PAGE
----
Consumers want to be heard – more than that, they want to be considered and represented. They struggle for inclusion and diversity. The fashion industry is evolving to meet the changing needs and wishes of its consumers: one way it is doing so is with the rise of inclusive fashion, i.e. sizing that fits a greater variety of people instead of just the tall and slim among us. We can see this change in muses and models and in the appearance of larger sizes in ready-to-wear collections. How did inclusive fashion come about?
At first, inclusive fashion was an afterthought in the fashion industry. Brands specializing in larger sizes were on the fringes of fashion, with dedicated brands, lines, and websites. Fashion and plus sizes didn’t go together, with plus-size fashion looked down on and not seen as worthwhile.
There was little overlap between the two worlds and few fashion brands that sold plus sizes. The few that did only offered plus sizes on a limited number of collections. These collections were often out of stock, or when they were available, relegated to dusty corners of stores.
Women who didn’t wear straight sizes felt left out of fashion, because they didn’t have access to the same well-known, well-regarded brands.
American plus-size activists spearheaded the emergence of plus-size fashion in the US, with the torch eventually taken up by other countries. Thanks to social media, these activists changed people’s preconceived notions on plus-size fashion.
First, plus-size activists got a lot of buzz on social media. Some became social media stars, especially in English-speaking countries.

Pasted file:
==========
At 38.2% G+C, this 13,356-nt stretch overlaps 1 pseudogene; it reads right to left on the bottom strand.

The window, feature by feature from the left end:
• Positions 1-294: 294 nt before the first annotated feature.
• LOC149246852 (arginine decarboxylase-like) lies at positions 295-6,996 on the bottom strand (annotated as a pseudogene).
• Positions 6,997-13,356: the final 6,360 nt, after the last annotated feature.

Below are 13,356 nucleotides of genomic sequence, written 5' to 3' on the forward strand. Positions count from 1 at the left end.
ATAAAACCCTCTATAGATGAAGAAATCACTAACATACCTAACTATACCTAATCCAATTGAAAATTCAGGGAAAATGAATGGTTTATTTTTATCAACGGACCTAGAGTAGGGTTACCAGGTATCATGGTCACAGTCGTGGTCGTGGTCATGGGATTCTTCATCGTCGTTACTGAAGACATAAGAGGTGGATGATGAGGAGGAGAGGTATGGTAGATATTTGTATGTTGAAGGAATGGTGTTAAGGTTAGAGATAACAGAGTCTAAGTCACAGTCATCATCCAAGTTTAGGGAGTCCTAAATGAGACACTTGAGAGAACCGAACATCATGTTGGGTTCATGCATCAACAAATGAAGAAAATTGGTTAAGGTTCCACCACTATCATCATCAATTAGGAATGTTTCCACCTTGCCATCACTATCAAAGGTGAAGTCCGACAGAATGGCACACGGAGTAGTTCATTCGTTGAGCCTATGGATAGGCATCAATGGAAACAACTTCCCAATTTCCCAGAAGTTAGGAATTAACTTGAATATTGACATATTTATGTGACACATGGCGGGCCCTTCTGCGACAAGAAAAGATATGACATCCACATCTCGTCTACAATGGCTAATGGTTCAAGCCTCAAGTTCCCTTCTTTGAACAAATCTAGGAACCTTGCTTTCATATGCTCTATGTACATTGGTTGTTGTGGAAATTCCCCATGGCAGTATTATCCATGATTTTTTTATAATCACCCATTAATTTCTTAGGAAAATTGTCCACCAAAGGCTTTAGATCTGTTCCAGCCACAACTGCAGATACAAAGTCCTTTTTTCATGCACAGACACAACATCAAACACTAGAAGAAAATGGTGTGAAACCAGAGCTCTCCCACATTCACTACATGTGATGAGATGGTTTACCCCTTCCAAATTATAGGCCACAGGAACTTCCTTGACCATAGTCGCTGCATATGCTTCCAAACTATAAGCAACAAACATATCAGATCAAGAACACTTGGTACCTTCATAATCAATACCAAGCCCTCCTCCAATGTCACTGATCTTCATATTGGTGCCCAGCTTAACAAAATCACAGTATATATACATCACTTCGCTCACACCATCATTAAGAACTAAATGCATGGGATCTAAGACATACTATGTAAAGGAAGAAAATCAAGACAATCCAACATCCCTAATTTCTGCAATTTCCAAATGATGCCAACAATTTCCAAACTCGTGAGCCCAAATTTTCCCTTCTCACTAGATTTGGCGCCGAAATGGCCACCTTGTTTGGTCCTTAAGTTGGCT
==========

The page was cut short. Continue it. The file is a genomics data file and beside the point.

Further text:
They showed a new way of looking at bodies and beauty, highlighting new aesthetics that were far from what we are used to seeing from brands or in magazines. The idea of body positivity also gained traction, the idea that all bodies are beautiful and should be celebrated. Plus-size fashion became sexy and fashionable. What’s more, we changed our way of talking about it, with plus-size fashion also referred to as size-inclusive fashion or curvy fashion, much more positive and flattering language.
Second, these activists developed a new collective identity that was both positive and sought-after. Plus-size women have often felt stigmatized and marginalized in the fashion world: now, they are valued and acknowledged. They feel like they fit in the world of fashion.
Third, these activists have broken into fashion, granting them greater access. Some have even worked with big names and appeared in fashion magazines. Still others, like Ashley Graham and Alva Claire, have become supermodels. Now, they are walking for big names like Versace, Fendi, and Salvatore Ferragamo. Rihanna also gave models bigger than a size 0 a platform when she had them model for her Savage x Fenty lingerie line.
All these steps taken by body-positive activists have made plus-size fashion more visible, sought-after, and well regarded.
Additionally, the rise of plus-size fashion and body positivity is part of a broader movement fighting discrimination and promoting inclusiveness, catalyzed by the Black Lives Matter movement launched in the US in 2013.
Initially, this movement focused on racism in the US, and has now grown to include other kinds of discrimination and inequality, like those linked to gender, ethnicity, disabilities, sexual orientation, and body type. The conversation around inclusiveness has resonated in the fashion industry.
Many brands have thought about inclusive fashion and updated their practices, both in terms of their products and their communications. Plus-size fashion is increasingly becoming part of “mainstream” fashion, with the barriers between plus-size fashion and straight size fashion falling down. The name “plus-size fashion” is also going out of style: now, the term “inclusive fashion”, which includes all body types, is more à la mode.
That being said, this is just the beginning, and there is a lot of work to be done so that inclusive fashion becomes a fixture in retail. While plus-size fashion has gotten increased attention and legitimacy, it still needs to be expanded so that it’s more often found in stores. Fashion also needs to expand its inclusivity, in particular considering disabilities when designing products.